Sunday, November 11, 2012

Fear of Going Down

Anyone who know me figures out before long that I cannot get on an escalator going down without some drama.

I wasn't always this way.  Years ago, one of my husbands had very little patience with hinky women.  My ex-husband, (let's call him Bob -  heck, his name was Bob come to think of it), was very annoyed when I turned out to be afraid of horses, afraid of heights and terrified of cauliflower. 

We went to dinner one night at the Carnelian Room, a gorgeous high rise restaurant with an amazing view in San Francisco.    We were joined by a number of Bob's executive type colleagues and cohorts.  I was having a marvelous time after a number of cocktails and some wine.  Because my husband and the other people at the gathering were all quite a bit older than I, booze was needed to help with my social anxiety.  I remember I was seated next to the president of the Burlington Northern Railroad and I told him I liked their pantyhose.

It got late and we got ready to leave.  We walked over to the escalator and I came to screeching halt.

"I cannot get on that thing!" I said in a total panic.  My sensitive husband told me not to be ridiculous and grabbed my arm to pull me on the metal moving stairs.  I screamed bloody murder. 

People came rushing out to see what was wrong.  By this time, I was getting hysterical.  I begged the waiter to let me use the stairs or the elevator, on to just let me sleep there.  (Actually, I  may have asked him to let me live there.)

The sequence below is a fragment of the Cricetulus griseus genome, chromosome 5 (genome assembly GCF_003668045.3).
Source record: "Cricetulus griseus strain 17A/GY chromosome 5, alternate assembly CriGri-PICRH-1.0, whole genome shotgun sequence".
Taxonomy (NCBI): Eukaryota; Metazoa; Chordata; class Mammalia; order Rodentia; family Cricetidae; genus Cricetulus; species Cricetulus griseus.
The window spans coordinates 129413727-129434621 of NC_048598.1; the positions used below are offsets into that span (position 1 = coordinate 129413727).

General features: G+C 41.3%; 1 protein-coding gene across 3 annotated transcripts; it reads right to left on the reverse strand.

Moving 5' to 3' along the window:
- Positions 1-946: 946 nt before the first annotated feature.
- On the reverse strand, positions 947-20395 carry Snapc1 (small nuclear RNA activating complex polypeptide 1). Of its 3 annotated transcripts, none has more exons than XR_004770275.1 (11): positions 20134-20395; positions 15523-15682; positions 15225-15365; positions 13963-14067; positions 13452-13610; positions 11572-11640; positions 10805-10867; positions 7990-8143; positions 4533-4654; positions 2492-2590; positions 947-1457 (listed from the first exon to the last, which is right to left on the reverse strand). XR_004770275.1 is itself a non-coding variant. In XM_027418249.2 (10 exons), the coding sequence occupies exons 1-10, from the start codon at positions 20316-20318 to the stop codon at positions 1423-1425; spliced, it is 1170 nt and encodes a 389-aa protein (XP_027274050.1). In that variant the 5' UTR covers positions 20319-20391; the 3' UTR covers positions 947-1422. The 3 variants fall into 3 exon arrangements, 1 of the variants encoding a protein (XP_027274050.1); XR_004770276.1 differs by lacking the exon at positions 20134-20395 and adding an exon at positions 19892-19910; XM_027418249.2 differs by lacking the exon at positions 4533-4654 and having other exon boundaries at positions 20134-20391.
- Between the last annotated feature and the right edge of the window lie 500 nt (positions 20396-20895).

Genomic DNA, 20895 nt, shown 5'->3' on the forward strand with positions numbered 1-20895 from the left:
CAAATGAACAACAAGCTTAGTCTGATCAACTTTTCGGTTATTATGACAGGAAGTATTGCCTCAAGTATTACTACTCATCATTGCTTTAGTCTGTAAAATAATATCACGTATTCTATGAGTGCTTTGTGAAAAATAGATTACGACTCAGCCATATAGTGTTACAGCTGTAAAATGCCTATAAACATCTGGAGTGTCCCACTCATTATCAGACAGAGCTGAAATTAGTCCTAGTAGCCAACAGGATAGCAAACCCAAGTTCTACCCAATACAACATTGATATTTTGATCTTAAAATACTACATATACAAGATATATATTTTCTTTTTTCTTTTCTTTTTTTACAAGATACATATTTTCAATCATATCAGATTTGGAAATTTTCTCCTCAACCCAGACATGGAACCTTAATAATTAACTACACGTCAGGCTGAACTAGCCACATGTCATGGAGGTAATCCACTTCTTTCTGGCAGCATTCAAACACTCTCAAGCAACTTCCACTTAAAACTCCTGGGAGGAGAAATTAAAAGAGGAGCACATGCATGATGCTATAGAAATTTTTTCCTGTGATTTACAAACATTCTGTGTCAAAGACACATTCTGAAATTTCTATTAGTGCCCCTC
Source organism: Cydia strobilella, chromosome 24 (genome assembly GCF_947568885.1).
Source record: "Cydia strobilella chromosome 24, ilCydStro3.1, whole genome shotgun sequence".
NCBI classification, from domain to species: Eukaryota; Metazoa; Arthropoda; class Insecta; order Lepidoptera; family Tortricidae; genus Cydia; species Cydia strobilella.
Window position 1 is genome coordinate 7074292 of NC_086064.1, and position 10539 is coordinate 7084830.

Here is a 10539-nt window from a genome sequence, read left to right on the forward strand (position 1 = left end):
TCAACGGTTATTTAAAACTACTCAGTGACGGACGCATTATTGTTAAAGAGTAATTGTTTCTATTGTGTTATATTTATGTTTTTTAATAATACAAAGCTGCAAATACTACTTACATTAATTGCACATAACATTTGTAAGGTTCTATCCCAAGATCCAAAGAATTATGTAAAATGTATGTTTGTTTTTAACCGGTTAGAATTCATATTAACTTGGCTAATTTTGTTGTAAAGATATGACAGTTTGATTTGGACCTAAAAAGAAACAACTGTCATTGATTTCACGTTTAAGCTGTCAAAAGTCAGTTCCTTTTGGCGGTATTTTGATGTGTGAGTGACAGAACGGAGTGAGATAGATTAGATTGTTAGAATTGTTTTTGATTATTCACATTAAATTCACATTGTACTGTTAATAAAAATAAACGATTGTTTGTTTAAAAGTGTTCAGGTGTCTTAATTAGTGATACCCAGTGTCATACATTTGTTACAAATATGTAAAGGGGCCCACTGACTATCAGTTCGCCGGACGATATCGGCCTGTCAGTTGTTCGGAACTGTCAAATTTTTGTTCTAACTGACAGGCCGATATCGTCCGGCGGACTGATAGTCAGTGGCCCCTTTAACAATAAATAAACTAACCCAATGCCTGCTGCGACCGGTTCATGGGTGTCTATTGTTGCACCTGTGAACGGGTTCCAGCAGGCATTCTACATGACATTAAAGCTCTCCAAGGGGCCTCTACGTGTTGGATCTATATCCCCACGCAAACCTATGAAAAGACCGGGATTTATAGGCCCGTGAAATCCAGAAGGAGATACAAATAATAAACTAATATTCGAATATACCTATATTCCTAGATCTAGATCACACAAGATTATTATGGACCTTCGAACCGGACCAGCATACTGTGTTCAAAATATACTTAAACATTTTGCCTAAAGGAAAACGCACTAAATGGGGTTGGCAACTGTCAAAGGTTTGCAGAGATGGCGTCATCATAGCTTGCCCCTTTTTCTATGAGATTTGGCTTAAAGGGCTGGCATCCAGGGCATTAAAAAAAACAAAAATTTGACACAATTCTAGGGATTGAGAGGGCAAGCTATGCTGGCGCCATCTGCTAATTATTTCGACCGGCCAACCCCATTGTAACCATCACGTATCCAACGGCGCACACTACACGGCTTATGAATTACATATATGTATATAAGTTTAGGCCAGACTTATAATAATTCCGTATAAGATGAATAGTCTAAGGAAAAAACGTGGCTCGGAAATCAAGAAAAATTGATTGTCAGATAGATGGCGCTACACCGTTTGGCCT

My husband Bob was burning with anger and humiliation.  Here I was a cute young trophy wife and I was behaving like a bat shit crazy woman.  When he couldn't get me on the escalator even with brute force, the Carnelian Room manager said he could have the escalator turned off so I could walk down the stairs.  At last!  Something I could do.

There is still something about a descending escalator that scares me, but I sometimes can do it.  I have been known to ask total strangers if I could hold their hand or their arm until I get on.  If there is an elevator or stairs I can use, I'll use them.

I still am afraid of horses and heights and I don't eat cauliflower or even look at it.  And most importantly, I have learned to never ever again marry anyone named Bob.